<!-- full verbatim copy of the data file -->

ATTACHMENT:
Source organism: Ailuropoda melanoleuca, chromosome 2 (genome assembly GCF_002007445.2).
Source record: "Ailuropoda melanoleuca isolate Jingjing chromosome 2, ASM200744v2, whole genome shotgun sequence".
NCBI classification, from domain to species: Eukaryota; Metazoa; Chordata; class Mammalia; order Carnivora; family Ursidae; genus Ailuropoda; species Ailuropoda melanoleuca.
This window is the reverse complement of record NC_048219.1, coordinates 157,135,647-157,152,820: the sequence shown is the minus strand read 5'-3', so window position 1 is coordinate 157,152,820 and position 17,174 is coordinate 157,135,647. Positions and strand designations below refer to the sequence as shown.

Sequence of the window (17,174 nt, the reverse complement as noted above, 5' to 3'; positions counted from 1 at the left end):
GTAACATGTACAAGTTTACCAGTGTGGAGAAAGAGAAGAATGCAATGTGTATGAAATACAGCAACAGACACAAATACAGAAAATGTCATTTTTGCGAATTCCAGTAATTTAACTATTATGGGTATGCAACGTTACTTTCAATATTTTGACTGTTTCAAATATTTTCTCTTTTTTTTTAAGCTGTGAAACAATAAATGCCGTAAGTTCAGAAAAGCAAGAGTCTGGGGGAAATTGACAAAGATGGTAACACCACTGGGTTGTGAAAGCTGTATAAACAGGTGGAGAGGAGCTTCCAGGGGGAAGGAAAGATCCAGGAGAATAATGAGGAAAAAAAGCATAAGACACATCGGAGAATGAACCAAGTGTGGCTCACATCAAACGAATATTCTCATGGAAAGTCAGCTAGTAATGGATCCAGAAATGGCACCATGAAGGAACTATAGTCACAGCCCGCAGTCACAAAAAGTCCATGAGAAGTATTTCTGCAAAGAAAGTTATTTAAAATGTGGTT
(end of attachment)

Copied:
Source organism: Ailuropoda melanoleuca, chromosome 2 (genome assembly GCF_002007445.2).
Source record: "Ailuropoda melanoleuca isolate Jingjing chromosome 2, ASM200744v2, whole genome shotgun sequence".
NCBI classification, from domain to species: Eukaryota; Metazoa; Chordata; class Mammalia; order Carnivora; family Ursidae; genus Ailuropoda; species Ailuropoda melanoleuca.
This window is the reverse complement of record NC_048219.1, coordinates 157,135,647-157,152,820: the sequence shown is the minus strand read 5'-3', so window position 1 is coordinate 157,152,820 and position 17,174 is coordinate 157,135,647. Positions and strand designations below refer to the sequence as shown.

Sequence of the window (17,174 nt, the reverse complement as noted above, 5' to 3'; positions counted from 1 at the left end):
GTAACATGTACAAGTTTACCAGTGTGGAGAAAGAGAAGAATGCAATGTGTATGAAATACAGCAACAGACACAAATACAGAAAATGTCATTTTTGCGAATTCCAGTAATTTAACTATTATGGGTATGCAACGTTACTTTCAATATTTTGACTGTTTCAAATATTTTCTCTTTTTTTTTAAGCTGTGAAACAATAAATGCCGTAAGTTCAGAAAAGCAAGAGTCTGGGGGAAATTGACAAAGATGGTAACACCACTGGGTTGTGAAAGCTGTATAAACAGGTGGAGAGGAGCTTCCAGGGGGAAGGAAAGATCCAGGAGAATAATGAGGAAAAAAAGCATAAGACACATCGGAGAATGAACCAAGTGTGGCTCACATCAAACGAATATTCTCATGGAAAGTCAGCTAGTAATGGATCCAGAAATGGCACCATGAAGGAACTATAGTCACAGCCCGCAGTCACAAAAAGTCCATGAGAAGTATTTCTGCAAAGAAAGTTATTTAAAATGTGGTT